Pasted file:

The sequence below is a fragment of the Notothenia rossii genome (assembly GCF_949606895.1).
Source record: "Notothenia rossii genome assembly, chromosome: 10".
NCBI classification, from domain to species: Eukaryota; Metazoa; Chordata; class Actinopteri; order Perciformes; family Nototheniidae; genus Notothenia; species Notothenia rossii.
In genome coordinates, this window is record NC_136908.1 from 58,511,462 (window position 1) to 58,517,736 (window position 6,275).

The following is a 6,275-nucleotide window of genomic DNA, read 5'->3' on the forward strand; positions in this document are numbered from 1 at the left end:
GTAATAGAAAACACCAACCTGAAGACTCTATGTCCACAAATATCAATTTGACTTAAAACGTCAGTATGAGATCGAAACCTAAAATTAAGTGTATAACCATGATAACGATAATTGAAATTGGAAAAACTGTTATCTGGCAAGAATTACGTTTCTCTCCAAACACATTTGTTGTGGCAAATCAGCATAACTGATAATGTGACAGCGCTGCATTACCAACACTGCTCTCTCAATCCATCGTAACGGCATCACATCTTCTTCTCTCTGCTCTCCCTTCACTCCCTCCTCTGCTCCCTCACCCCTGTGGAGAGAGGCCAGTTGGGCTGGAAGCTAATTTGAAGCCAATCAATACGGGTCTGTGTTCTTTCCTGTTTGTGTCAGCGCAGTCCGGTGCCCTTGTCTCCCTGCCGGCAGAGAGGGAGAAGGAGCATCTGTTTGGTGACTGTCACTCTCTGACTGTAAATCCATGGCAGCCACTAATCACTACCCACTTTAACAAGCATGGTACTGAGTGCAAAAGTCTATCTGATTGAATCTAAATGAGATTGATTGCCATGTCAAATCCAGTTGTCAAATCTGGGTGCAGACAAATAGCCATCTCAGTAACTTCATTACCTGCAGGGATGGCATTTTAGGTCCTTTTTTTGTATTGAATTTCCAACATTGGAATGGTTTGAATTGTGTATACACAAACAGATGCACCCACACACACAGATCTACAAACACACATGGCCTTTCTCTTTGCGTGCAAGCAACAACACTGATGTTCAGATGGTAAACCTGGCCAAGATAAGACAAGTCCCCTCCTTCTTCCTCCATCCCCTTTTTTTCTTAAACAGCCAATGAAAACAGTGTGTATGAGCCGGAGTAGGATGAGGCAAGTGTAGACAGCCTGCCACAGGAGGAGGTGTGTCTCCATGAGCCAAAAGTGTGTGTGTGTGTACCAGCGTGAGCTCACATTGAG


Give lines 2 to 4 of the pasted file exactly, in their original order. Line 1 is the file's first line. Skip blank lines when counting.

Source record: "Notothenia rossii genome assembly, chromosome: 10".
NCBI classification, from domain to species: Eukaryota; Metazoa; Chordata; class Actinopteri; order Perciformes; family Nototheniidae; genus Notothenia; species Notothenia rossii.
In genome coordinates, this window is record NC_136908.1 from 58,511,462 (window position 1) to 58,517,736 (window position 6,275).